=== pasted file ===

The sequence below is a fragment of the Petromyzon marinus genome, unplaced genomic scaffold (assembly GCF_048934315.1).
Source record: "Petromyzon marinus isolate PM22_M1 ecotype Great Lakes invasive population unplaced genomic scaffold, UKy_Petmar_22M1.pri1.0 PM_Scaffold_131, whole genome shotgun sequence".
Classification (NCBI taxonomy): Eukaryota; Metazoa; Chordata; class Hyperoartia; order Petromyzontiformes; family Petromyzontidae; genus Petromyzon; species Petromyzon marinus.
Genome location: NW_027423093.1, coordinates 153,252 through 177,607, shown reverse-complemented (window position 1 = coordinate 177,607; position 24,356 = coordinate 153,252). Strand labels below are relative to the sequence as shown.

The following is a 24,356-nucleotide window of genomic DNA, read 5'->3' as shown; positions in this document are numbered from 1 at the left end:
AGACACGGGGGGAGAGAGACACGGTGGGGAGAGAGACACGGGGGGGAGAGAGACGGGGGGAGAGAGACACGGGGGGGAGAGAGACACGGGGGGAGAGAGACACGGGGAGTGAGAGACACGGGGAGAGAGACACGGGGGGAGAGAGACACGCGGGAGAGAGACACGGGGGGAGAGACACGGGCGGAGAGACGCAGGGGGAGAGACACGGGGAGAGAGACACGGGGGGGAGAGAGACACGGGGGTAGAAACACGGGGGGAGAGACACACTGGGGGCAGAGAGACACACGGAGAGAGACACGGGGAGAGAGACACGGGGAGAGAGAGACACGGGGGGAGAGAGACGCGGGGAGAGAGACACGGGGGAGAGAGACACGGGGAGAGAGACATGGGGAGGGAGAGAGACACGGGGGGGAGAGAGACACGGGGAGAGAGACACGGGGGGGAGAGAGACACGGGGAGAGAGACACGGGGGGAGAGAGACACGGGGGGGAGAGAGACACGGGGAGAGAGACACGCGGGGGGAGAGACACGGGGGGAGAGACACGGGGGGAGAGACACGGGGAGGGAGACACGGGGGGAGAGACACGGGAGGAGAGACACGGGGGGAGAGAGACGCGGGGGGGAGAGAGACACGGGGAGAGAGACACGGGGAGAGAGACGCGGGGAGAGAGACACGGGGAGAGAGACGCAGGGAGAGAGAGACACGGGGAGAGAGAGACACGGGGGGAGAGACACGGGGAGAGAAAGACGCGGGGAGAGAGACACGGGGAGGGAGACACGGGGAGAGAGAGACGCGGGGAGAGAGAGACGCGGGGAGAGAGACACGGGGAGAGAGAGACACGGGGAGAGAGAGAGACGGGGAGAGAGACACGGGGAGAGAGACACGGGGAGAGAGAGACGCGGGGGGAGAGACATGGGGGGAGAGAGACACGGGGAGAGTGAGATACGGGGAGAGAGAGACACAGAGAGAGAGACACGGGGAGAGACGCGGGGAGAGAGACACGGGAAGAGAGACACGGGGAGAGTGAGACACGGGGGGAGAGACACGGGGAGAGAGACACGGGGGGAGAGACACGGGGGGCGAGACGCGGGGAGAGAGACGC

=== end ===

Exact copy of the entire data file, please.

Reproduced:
The sequence below is a fragment of the Petromyzon marinus genome, unplaced genomic scaffold (assembly GCF_048934315.1).
Source record: "Petromyzon marinus isolate PM22_M1 ecotype Great Lakes invasive population unplaced genomic scaffold, UKy_Petmar_22M1.pri1.0 PM_Scaffold_131, whole genome shotgun sequence".
Classification (NCBI taxonomy): Eukaryota; Metazoa; Chordata; class Hyperoartia; order Petromyzontiformes; family Petromyzontidae; genus Petromyzon; species Petromyzon marinus.
Genome location: NW_027423093.1, coordinates 153,252 through 177,607, shown reverse-complemented (window position 1 = coordinate 177,607; position 24,356 = coordinate 153,252). Strand labels below are relative to the sequence as shown.

The following is a 24,356-nucleotide window of genomic DNA, read 5'->3' as shown; positions in this document are numbered from 1 at the left end:
AGACACGGGGGGAGAGAGACACGGTGGGGAGAGAGACACGGGGGGGAGAGAGACGGGGGGAGAGAGACACGGGGGGGAGAGAGACACGGGGGGAGAGAGACACGGGGAGTGAGAGACACGGGGAGAGAGACACGGGGGGAGAGAGACACGCGGGAGAGAGACACGGGGGGAGAGACACGGGCGGAGAGACGCAGGGGGAGAGACACGGGGAGAGAGACACGGGGGGGAGAGAGACACGGGGGTAGAAACACGGGGGGAGAGACACACTGGGGGCAGAGAGACACACGGAGAGAGACACGGGGAGAGAGACACGGGGAGAGAGAGACACGGGGGGAGAGAGACGCGGGGAGAGAGACACGGGGGAGAGAGACACGGGGAGAGAGACATGGGGAGGGAGAGAGACACGGGGGGGAGAGAGACACGGGGAGAGAGACACGGGGGGGAGAGAGACACGGGGAGAGAGACACGGGGGGAGAGAGACACGGGGGGGAGAGAGACACGGGGAGAGAGACACGCGGGGGGAGAGACACGGGGGGAGAGACACGGGGGGAGAGACACGGGGAGGGAGACACGGGGGGAGAGACACGGGAGGAGAGACACGGGGGGAGAGAGACGCGGGGGGGAGAGAGACACGGGGAGAGAGACACGGGGAGAGAGACGCGGGGAGAGAGACACGGGGAGAGAGACGCAGGGAGAGAGAGACACGGGGAGAGAGAGACACGGGGGGAGAGACACGGGGAGAGAAAGACGCGGGGAGAGAGACACGGGGAGGGAGACACGGGGAGAGAGAGACGCGGGGAGAGAGAGACGCGGGGAGAGAGACACGGGGAGAGAGAGACACGGGGAGAGAGAGAGACGGGGAGAGAGACACGGGGAGAGAGACACGGGGAGAGAGAGACGCGGGGGGAGAGACATGGGGGGAGAGAGACACGGGGAGAGTGAGATACGGGGAGAGAGAGACACAGAGAGAGAGACACGGGGAGAGACGCGGGGAGAGAGACACGGGAAGAGAGACACGGGGAGAGTGAGACACGGGGGGAGAGACACGGGGAGAGAGACACGGGGGGAGAGACACGGGGGGCGAGACGCGGGGAGAGAGACGC